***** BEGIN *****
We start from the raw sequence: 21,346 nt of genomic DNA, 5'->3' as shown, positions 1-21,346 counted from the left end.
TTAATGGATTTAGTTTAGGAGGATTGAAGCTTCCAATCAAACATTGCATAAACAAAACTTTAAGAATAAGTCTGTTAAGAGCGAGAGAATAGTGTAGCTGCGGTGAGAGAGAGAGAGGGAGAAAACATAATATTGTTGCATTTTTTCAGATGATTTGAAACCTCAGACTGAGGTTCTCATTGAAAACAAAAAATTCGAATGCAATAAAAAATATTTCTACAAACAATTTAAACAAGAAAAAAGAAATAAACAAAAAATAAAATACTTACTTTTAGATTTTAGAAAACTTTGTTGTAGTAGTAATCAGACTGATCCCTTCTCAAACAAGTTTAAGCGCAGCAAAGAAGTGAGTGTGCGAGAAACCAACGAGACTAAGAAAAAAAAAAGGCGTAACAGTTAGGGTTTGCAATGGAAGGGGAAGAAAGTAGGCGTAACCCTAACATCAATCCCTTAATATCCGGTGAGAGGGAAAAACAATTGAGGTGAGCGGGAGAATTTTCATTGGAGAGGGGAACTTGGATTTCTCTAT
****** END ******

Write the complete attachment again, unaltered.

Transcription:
We start from the raw sequence: 21,346 nt of genomic DNA, 5'->3' as shown, positions 1-21,346 counted from the left end.
TTAATGGATTTAGTTTAGGAGGATTGAAGCTTCCAATCAAACATTGCATAAACAAAACTTTAAGAATAAGTCTGTTAAGAGCGAGAGAATAGTGTAGCTGCGGTGAGAGAGAGAGAGGGAGAAAACATAATATTGTTGCATTTTTTCAGATGATTTGAAACCTCAGACTGAGGTTCTCATTGAAAACAAAAAATTCGAATGCAATAAAAAATATTTCTACAAACAATTTAAACAAGAAAAAAGAAATAAACAAAAAATAAAATACTTACTTTTAGATTTTAGAAAACTTTGTTGTAGTAGTAATCAGACTGATCCCTTCTCAAACAAGTTTAAGCGCAGCAAAGAAGTGAGTGTGCGAGAAACCAACGAGACTAAGAAAAAAAAAAGGCGTAACAGTTAGGGTTTGCAATGGAAGGGGAAGAAAGTAGGCGTAACCCTAACATCAATCCCTTAATATCCGGTGAGAGGGAAAAACAATTGAGGTGAGCGGGAGAATTTTCATTGGAGAGGGGAACTTGGATTTCTCTAT